Pat White never dreamed of becoming a coach, but once his playing days were over, he eventually found himself embarking on coaching career that’s taken him all the way back to the NFL.
The WVU legend was recently interviewed by Eric Smith, a senior writer for the Los Angeles Chargers. This was done to help fans get to know a member of the team’s coaching staff.
White answered honestly, opening up about his plans for the future, how he reflects back on his sensational college career at West Virginia, if he believes he was ahead of his time and would have more success as an NFL quarterback in today’s game and even if he played as himself in video games.
Remember Pat White? The dynamic, dual-threat QB at West Virginia who took college football by storm?
He's been on the #Chargers coaching staff for almost a year now.
— Eric Smith (@Eric_L_Smith) May 30, 2023
What led White, someone focused on playing football his entire life, into coaching? “Everything in the universe threw me back in this direction. I tried hard, after what proceeded to be a failed career, to distance myself from the sport. But everything in life pulled me right back to it. I was blessed enough to have a former teammate, Ryan Stanchek, who stayed on me until I got into coaching. He helped me get into it,” said White.
The now 37-year-old Daphne, Alabama native began his coaching career in 2018, four years after his final professional season in the CFL. He started out as a quarterbacks coach at Alcorn State, and is now in the midst of his second season as an offensive assistant with the Chargers.
So What is Pat White’s Role with the Chargers?
Over the years, White has mostly spent time coaching quarterbacks, and even as a running backs coach, but what is his exact role today in Los Angeles?
“Any and everything that any offensive coach needs or any player needs. I’m willing and able to assist them whatever capacity that may be. A lot of the pre-practice, it’s making sure the data is up to date and everybody has what they need,” While explained. “Out here [at practice] I am spending most of my time with receivers. In the building it varies. Whoever needs assistance.”
That’s the past and present of White as a coach, but what are his goals for the future? White hopes to be a head coach someday.
Could White be a Future Head Coach?
“I want to be a head coach. It starts with working my way into the quarterback room, becoming a coordinator and be a head coach. We’re going through the proper steps and proper channels,” White revealed.
Unfortunately for White, his dominance as a player in college did not translate to the NFL. White classifies his NFL playing career after being drafted in the second round of the 2009 NFL Draft as a failure.
But was White just ahead of his time? Could he have been viewed as a Lamar Jackson type and offered a better opportunity if he was coming out of college today? This has been something many have wondered due many NFL teams building around dual-threat quarterbacks throughout the last decade.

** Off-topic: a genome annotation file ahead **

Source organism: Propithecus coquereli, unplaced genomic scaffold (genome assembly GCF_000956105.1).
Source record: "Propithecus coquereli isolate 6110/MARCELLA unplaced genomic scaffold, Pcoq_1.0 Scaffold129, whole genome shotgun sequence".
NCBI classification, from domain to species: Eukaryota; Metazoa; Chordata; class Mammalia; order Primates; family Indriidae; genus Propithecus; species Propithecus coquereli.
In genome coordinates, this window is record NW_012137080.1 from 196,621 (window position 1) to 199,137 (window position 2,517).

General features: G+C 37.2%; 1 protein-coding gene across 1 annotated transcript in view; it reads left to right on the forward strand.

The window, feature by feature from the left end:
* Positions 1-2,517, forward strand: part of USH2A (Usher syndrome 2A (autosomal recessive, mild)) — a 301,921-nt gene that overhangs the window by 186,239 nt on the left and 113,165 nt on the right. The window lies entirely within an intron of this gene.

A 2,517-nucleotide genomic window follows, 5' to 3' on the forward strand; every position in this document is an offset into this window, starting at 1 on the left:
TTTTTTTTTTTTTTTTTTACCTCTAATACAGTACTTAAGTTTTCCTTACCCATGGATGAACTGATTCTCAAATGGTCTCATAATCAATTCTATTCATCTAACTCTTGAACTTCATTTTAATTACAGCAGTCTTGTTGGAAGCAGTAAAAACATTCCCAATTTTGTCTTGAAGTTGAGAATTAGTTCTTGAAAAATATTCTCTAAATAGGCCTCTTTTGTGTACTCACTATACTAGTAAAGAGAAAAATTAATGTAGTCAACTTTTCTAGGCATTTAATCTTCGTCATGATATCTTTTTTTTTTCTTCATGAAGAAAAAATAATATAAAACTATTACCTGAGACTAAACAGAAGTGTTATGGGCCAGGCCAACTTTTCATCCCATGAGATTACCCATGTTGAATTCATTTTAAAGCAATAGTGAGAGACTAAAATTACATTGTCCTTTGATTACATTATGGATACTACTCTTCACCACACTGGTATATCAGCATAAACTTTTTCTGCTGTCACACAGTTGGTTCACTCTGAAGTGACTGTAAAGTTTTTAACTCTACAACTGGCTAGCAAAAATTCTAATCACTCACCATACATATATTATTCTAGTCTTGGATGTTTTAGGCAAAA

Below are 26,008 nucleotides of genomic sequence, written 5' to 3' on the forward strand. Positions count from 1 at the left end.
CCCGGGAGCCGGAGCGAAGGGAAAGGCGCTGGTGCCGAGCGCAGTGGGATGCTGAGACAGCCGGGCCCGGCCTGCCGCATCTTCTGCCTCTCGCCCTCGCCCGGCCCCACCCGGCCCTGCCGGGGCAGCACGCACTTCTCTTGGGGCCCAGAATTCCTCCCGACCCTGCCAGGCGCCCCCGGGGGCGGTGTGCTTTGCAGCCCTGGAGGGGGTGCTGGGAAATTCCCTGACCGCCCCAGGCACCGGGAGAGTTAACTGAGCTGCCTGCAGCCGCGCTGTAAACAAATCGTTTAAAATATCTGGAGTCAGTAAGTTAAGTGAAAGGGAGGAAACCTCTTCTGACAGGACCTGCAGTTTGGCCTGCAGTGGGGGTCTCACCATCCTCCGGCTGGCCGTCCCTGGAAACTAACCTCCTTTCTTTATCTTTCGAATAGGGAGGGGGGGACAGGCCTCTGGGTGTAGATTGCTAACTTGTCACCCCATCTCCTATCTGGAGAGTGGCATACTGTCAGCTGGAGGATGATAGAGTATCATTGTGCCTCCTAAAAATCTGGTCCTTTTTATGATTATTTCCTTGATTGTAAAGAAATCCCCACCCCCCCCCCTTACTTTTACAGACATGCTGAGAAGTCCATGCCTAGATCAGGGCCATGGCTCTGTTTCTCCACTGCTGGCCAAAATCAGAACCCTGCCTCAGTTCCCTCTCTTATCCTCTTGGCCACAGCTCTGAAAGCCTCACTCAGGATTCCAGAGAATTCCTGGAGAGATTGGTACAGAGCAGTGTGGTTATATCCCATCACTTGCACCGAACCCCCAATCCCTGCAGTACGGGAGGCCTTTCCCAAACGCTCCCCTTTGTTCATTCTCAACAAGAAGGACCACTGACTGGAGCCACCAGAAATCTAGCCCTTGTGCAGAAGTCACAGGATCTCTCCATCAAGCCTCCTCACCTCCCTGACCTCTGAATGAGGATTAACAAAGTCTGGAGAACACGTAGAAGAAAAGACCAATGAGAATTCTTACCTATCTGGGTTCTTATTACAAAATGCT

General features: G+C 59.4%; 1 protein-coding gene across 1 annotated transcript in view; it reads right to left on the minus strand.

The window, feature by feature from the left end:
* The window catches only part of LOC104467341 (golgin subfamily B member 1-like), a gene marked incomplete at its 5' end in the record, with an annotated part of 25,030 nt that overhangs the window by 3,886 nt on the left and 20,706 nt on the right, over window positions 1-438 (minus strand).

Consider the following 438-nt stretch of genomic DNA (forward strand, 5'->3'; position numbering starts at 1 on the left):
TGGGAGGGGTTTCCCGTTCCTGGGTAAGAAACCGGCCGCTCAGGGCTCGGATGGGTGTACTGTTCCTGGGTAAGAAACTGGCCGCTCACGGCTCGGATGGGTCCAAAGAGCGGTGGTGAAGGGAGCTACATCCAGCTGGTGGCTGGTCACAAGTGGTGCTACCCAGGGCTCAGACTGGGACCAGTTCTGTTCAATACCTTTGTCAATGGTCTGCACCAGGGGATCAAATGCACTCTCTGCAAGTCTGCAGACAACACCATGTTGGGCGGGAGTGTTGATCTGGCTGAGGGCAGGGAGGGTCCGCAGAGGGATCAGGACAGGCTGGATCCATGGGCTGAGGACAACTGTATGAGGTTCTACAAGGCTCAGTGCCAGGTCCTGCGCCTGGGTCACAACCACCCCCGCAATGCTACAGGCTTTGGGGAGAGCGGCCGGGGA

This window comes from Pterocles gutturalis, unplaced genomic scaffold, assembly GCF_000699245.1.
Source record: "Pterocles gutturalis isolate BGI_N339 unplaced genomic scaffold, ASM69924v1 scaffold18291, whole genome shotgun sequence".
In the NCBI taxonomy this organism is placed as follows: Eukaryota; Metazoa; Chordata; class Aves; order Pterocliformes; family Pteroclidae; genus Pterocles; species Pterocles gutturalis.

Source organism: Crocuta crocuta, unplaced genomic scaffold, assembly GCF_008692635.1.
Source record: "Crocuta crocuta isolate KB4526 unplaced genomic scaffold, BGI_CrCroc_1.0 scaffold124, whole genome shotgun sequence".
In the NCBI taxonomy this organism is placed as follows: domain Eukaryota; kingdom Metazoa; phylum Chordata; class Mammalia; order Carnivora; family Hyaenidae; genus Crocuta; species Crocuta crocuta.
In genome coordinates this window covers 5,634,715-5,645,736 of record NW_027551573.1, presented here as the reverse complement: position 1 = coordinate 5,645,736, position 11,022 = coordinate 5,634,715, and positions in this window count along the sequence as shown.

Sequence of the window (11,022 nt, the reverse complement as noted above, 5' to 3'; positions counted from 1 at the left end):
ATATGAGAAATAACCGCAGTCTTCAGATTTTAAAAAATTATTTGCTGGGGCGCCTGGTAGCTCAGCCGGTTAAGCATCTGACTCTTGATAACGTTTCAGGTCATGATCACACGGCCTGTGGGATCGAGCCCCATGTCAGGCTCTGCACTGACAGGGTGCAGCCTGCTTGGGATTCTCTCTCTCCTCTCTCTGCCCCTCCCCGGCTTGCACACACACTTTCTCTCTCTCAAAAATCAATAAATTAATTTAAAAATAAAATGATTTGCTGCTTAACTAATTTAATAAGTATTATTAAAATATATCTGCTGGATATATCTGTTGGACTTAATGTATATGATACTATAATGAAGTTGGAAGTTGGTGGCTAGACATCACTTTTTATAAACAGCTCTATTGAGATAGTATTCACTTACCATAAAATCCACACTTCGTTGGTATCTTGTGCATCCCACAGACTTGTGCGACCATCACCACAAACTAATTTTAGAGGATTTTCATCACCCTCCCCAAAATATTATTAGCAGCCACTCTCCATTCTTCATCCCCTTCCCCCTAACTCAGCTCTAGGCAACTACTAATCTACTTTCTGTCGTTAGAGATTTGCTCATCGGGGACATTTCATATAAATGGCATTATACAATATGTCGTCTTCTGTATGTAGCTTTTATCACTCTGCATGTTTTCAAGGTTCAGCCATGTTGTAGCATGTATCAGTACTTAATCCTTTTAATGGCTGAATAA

White didn’t take the bait, sidestepping this question and refusing to dwell in a “what if?” of the past.
“I think Coach Pat White is perfect for the NFL where the game is going right now. I’m grateful for the position I am. I’m definitely honored to be in it.”
No matter where the future takes Coach White, he will always be known as one of the greatest college quarterbacks of all-time thanks to his success as a Mountaineer.
White Embraces His WVU Greatness
So how does White look back on his college years now? “A lot of exciting times. But obviously, as a competitor and an athlete, you remember the good times with your teammates, but also the let downs on the field. We had a lot of wins. A great career. We didn’t finish the way we should have. I’m here to make that happen,” he said.
While it’s not possible for White to go back and relive college in reality, he can do it by playing video games. The only problem is White never got into playing video games. In fact, he boycotted playing as himself once he saw he was in accurately portrayed as a right handed quarterback.
“Here’s what is funny. I was excited as heck to play it. Getting out of summer workouts, I think it was 2007 NCAA. You crack it open and play with West Virginia. I’m already in the game. I go to take a snap … and I’m right-handed. I’m like, ‘Nope.’ So I boycotted it and refused to play it.”
Even though White embraces being college football royalty, admitting some of his players occasionally bring up his heroics at West Virginia, it’s also clear the WVU football legend and family man (his wife is expecting their fourth child) is content with how both his personal and professional life ended up.
As Mountaineers Nation is well aware, White is widely recognized as one of the most explosive and accomplished players in college football history. While at West Virginia, he was named Big East Offensive Player of the Year back-to-back seasons (2006-07). He led them to a 35-8 record and became the first quarterback to start and win four bowl games in program history.
Statistically, White threw for 6,051 yards and 56 touchdowns and ran for 4,480 yards and 47 scores on the ground, which set a then-NCAA record for rushing yards by a quarterback. White was honored a first-team All-Big East (2006-08) player three out of his four years as a starter in college. He was inducted into the West Virginia University Sports Hall of Fame in 2018.
Following his record-setting career at West Virginia, White did receive a chance at playing in the NFL after being selected by the Miami Dolphins in the second round of the 2009 NFL Draft. He played in 13 games as a rookie and spent part of the 2013 season with Washington. White also spent time with the Virginia Destroyers of the United Football League (2011) and the Edmonton Eskimos of the Canadian Football League (2014).
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